Purple or red trillium (Trillium erectum) grows here in fair numbers. Each flower averages about as big as a quarter, or about an inch across.

Trilliums are all about the number three. Even the name trillium comes from the Latin tres, meaning three. On the purple trillium the three green sepals just are behind the three red petals. Once they open the flowers often nod under the three leaves (actually bracts,) and are mostly hidden from view for a short time before finally standing erect above the leaves. Inside the flower are six stamens and three stigmas. If flies pollinate the flower a three chambered, red fruit will grow.

False Solomon’s seal grows well here. Though it’s too early for their June bloom time the plants were budded. In about three weeks they should have small white, star shaped flowers in a branching cluster (raceme) at the end of their stems. The blossoms will give way to small but beautiful reddish and tan speckled berries that provide food for many birds and other wildlife.

The wild columbines (Aquilegia canadensis) are what I came here to see and as usual they stole the show. They like to grow on partially shaded rocky slopes so this area is perfect for them. How they got here is anyone’s guess but their numbers have been steadily increasing since I first found them. The rich alkaline soil is very unusual in this part of New Hampshire and many rare plants are known to grow in this area. The trick is in finding them; though I’ve spent 50 years walking through these woods this is the only place I’ve ever seen wild columbine.

They are beautiful things; well worth the hike. Each red and yellow blossom is about an inch and a half long and dances in the slightest breeze at the end of a long stalk. The Aquilegia part of the scientific name comes from the Latin Aquila, which means “eagle” and refers to the spurred petals that Swedish botanist Carl Linnaeus thought resembled an eagle’s talons. Some think they resemble pigeons around a dish and the name Columbine comes from the Latin Columbinus, which means “pertaining to doves or pigeons.” It is said that Native American men rubbed the crushed seeds on themselves to be more attractive to women. Whether they did it for color or scent, I don’t know.

I couldn’t stop clicking the shutter, always hoping for a better shot. The wind was blowing through the canyon so I was sure every photo would be blurred. There have been years I’ve had to come back three or four times for that very reason.

Wild columbine flowers have 5 petals and 5 sepals. Each petal is yellow with a rounded tip, and forms a long, funnel shaped nectar spur that shades to red. The oval sepals are also red, and the anthers are bright yellow. When they grow on ledges some of them are up overhead, so you can see the nodding flowers in a way you never could if they were growing at ground level. 5 funnel shaped holes lead to nectar spurs and long tongued insects and hummingbirds probe these holes for nectar. Some say that these holes look like dovecotes, which is another reference to birds. We’re so very lucky to have such beautiful things in these woods.

In some Native languages the term for plants translates to “those who take care of us.”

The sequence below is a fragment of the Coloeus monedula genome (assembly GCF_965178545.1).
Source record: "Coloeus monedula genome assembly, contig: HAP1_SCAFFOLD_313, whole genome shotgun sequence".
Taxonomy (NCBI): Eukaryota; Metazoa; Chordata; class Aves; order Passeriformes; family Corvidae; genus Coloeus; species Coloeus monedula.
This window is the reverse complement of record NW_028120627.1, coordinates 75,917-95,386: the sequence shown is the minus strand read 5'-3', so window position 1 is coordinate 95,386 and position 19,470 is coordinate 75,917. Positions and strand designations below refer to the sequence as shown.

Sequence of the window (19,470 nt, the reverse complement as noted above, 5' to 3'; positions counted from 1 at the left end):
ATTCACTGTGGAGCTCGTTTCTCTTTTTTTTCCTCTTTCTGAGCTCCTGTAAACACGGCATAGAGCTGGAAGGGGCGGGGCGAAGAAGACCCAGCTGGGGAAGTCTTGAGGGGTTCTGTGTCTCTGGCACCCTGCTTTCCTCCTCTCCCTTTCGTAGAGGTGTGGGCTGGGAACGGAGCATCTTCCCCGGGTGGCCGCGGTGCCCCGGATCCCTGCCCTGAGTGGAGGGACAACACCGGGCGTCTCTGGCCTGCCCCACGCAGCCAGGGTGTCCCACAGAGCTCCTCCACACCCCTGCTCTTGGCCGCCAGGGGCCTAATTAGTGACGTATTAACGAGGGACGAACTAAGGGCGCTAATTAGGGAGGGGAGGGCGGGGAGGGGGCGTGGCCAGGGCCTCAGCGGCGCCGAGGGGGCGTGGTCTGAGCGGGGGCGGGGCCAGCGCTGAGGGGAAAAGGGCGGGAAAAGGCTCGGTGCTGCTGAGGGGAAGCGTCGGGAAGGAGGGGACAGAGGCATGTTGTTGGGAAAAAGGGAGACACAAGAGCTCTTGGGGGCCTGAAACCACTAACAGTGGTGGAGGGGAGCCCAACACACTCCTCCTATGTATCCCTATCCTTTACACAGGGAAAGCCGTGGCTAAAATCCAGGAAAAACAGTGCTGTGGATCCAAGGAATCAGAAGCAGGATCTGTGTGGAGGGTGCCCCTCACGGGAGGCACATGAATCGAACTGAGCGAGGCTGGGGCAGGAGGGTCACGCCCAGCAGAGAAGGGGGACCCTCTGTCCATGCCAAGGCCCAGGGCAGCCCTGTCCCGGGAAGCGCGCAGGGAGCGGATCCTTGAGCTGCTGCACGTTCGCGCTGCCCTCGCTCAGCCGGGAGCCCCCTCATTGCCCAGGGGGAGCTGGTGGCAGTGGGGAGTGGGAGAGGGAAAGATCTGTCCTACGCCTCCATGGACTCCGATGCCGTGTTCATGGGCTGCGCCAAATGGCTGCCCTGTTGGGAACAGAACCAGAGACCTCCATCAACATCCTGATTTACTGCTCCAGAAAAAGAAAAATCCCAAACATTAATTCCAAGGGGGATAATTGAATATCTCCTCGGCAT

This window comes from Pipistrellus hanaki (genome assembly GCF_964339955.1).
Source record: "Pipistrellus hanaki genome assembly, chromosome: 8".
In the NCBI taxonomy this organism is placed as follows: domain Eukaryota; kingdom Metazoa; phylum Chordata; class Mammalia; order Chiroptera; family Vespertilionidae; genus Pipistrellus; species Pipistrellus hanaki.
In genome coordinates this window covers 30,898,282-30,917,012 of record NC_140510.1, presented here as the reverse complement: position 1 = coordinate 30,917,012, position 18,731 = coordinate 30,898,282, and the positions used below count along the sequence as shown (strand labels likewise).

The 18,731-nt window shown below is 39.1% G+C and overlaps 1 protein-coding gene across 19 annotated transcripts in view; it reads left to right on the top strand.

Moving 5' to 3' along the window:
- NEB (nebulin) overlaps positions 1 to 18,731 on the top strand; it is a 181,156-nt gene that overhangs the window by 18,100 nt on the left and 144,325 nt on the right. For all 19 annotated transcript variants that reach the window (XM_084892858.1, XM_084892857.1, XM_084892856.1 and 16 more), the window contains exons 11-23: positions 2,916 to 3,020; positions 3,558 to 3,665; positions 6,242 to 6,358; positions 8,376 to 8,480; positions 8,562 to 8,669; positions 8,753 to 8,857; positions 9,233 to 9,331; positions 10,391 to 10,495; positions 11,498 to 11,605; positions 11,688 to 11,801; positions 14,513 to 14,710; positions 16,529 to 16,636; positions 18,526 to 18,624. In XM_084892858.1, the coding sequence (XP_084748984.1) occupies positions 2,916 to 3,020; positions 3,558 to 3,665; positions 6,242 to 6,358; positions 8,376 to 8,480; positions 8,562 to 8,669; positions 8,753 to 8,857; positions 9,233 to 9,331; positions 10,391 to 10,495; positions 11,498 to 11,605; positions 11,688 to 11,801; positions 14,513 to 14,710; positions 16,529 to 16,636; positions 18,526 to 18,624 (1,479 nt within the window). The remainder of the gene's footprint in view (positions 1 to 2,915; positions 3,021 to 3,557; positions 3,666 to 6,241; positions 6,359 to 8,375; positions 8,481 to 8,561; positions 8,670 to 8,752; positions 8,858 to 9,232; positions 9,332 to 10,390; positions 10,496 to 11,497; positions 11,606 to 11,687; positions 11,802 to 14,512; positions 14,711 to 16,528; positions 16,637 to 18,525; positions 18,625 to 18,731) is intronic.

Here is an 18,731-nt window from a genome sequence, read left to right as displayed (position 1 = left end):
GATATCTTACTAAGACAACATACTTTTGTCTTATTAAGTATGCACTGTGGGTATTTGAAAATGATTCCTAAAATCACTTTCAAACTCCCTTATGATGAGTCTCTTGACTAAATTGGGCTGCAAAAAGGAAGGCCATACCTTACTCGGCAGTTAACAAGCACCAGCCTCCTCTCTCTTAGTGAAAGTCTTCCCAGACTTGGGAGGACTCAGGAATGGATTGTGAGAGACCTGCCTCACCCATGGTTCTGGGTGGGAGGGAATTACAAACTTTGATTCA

~Robin Wall Kimmerer

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1. Toadflax

We’ve had August heat in May and that has coaxed many of our wildflowers into bloom, and some earlier than usual. Our humble little native blue toadflax (Nuttallanthus canadensis) has just come into bloom. This plant seems to like sunny, dry, sandy waste areas or roadsides because that’s where I always find it growing. It’s always worth getting down on my hands and knees to admire its tiny but beautiful blue / purple flowers.

2. Blue Flag

Our native blue flag irises (Iris versicolor) have appeared, so it must be June. Actually, they were early this year and bloomed the last week of May. The name flag is from the Middle English flagge, which means rush or reed and which I assume applies to the cattail like leaves. Though Native Americans used this plant medicinally its roots are considered dangerously toxic and people who dig cattail roots to eat have to be very careful that there are no irises growing among them. Natives showed early settlers how to use small amounts of dried root safely as a cathartic and diuretic.

3. Iris

Here’s an that iris has been in my family longer than I have. Before I was born my mother planted a few in the yard so I’ve known it quite literally my entire life, and now it grows in my own yard. Its name is Loreley, and it’s an old fashioned variety introduced in 1909. It’s one of the toughest irises I know of; truly a “plant it and forget it” perennial. It was bred in Germany, and the name Loreley (Lorelei) refers to the sirens who would perch on cliffs along the Rhine and entice sailors to their doom with their enchanting song, much like the sirens who lured Ulysses and his crew in the Odyssey.

4. Iris petal

Is it any wonder that Loreley is still grown 107 years after her introduction?

5. Bunchberry

Bunchberry plants (Cornus canadensis) grow right up into the V made by the two trunks of this oak tree near my house but the heat made them bloom early this year and I missed seeing all but two or three. Bunchberry is often found growing on and through tree trunks, stumps, and fallen logs but exactly why isn’t fully understood. It’s thought that it must get nutrients from the decaying wood, and because of its association with wood it’s a very difficult plant to establish in a garden. Native plants that are dug up will soon die off unless the natural growing conditions can be accurately reproduced, so it’s best to just admire it and let it be.